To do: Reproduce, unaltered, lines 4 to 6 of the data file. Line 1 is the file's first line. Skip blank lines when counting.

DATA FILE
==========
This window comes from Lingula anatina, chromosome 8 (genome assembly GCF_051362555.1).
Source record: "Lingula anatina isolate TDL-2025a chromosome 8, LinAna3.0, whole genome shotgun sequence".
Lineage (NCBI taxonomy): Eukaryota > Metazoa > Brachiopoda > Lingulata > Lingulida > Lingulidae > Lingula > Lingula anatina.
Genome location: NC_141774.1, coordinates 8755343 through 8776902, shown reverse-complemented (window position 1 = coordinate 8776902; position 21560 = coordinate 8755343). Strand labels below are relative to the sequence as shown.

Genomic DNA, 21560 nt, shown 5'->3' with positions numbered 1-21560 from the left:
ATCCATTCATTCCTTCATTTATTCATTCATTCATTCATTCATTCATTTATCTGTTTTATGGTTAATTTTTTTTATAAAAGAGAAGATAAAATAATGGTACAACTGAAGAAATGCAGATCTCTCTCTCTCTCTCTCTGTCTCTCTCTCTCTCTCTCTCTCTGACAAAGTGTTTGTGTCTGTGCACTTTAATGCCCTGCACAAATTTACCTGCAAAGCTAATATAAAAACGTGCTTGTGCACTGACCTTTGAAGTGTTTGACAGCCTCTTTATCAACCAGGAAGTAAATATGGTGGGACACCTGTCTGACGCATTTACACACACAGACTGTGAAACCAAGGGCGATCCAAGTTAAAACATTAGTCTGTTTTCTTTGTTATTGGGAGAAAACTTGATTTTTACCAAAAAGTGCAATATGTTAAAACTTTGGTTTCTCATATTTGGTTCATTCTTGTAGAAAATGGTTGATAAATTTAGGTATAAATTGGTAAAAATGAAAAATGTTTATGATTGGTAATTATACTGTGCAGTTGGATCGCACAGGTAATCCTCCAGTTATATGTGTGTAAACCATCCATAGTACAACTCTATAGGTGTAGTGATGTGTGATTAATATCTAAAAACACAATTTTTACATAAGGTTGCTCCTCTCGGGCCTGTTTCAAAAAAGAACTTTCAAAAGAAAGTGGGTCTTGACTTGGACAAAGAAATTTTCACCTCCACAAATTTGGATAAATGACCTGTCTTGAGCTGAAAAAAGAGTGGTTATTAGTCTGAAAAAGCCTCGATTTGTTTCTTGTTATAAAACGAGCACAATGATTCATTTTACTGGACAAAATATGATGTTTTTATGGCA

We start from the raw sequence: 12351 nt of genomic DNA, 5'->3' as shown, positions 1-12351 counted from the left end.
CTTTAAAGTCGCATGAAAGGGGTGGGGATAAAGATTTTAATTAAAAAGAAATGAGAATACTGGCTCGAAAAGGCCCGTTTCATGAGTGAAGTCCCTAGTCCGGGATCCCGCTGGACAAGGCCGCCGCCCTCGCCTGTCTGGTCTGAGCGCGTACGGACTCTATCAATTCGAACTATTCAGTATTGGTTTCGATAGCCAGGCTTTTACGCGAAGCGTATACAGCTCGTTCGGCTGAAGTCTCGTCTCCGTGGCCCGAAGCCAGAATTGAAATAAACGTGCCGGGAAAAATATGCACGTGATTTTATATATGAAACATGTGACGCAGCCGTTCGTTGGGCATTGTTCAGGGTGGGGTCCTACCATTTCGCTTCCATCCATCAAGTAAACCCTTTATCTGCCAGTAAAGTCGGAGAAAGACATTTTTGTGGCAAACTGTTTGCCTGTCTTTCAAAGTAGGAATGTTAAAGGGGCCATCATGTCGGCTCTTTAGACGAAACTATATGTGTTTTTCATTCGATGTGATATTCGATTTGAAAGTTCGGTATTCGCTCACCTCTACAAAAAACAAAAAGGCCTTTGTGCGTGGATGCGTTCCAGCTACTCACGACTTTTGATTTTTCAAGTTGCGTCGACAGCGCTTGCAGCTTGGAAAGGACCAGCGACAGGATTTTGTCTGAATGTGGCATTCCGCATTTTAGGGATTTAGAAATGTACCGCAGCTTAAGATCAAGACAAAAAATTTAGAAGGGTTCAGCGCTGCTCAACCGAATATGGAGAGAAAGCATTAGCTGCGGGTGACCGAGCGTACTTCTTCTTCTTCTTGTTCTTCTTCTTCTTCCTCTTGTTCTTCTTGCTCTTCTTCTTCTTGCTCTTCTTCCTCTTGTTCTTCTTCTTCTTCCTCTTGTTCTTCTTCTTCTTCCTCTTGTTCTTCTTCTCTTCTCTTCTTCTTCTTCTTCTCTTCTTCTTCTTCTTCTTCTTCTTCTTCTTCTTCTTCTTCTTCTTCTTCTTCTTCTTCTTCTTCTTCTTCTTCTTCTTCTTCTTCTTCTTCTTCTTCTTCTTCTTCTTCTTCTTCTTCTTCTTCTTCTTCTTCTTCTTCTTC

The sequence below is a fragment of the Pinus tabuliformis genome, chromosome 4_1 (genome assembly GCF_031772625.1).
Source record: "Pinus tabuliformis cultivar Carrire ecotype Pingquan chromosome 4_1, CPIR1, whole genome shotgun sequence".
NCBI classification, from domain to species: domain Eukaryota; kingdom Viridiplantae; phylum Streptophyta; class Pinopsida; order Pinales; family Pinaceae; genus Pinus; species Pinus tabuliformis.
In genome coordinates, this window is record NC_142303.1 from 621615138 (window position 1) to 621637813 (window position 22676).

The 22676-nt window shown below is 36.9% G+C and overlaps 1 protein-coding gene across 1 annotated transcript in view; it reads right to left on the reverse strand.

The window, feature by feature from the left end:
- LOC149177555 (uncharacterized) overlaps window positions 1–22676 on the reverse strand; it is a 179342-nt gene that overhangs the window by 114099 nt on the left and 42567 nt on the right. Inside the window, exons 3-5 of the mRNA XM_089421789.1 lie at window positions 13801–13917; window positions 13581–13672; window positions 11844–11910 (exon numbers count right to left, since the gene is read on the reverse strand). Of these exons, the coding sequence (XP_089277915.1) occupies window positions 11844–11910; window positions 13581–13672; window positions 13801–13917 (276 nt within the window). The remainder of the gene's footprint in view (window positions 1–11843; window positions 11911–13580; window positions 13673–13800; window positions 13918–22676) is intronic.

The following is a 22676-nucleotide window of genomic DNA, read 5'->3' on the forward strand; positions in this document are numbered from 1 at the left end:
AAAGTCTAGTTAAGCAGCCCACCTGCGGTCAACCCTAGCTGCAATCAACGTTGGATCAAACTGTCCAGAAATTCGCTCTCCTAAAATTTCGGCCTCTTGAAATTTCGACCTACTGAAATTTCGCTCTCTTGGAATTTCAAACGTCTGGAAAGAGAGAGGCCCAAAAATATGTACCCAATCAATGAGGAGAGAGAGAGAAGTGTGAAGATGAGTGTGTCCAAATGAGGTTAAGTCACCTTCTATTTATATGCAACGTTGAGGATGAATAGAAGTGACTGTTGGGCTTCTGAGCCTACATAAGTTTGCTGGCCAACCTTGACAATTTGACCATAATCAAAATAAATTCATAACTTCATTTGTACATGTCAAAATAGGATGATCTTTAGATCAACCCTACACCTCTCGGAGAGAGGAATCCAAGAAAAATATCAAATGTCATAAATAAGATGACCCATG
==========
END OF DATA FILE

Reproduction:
Genome location: NC_141774.1, coordinates 8755343 through 8776902, shown reverse-complemented (window position 1 = coordinate 8776902; position 21560 = coordinate 8755343). Strand labels below are relative to the sequence as shown.

Genomic DNA, 21560 nt, shown 5'->3' with positions numbered 1-21560 from the left:
ATCCATTCATTCCTTCATTTATTCATTCATTCATTCATTCATTCATTTATCTGTTTTATGGTTAATTTTTTTTATAAAAGAGAAGATAAAATAATGGTACAACTGAAGAAATGCAGATCTCTCTCTCTCTCTCTCTGTCTCTCTCTCTCTCTCTCTCTCTGACAAAGTGTTTGTGTCTGTGCACTTTAATGCCCTGCACAAATTTACCTGCAAAGCTAATATAAAAACGTGCTTGTGCACTGACCTTTGAAGTGTTTGACAGCCTCTTTATCAACCAGGAAGTAAATATGGTGGGACACCTGTCTGACGCATTTACACACACAGACTGTGAAACCAAGGGCGATCCAAGTTAAAACATTAGTCTGTTTTCTTTGTTATTGGGAGAAAACTTGATTTTTACCAAAAAGTGCAATATGTTAAAACTTTGGTTTCTCATATTTGGTTCATTCTTGTAGAAAATGGTTGATAAATTTAGGTATAAATTGGTAAAAATGAAAAATGTTTATGATTGGTAATTATACTGTGCAGTTGGATCGCACAGGTAATCCTCCAGTTATATGTGTGTAAACCATCCATAGTACAACTCTATAGGTGTAGTGATGTGTGATTAATATCTAAAAACACAATTTTTACATAAGGTTGCTCCTCTCGGGCCTGTTTCAAAAAAGAACTTTCAAAAGAAAGTGGGTCTTGACTTGGACAAAGAAATTTTCACCTCCACAAATTTGGATAAATGACCTGTCTTGAGCTGAAAAAAGAGTGGTTATTAGTCTGAAAAAGCCTCGATTTGTTTCTTGTTATAAAACGAGCACAATGATTCATTTTACTGGACAAAATATGATGTTTTTATGGCA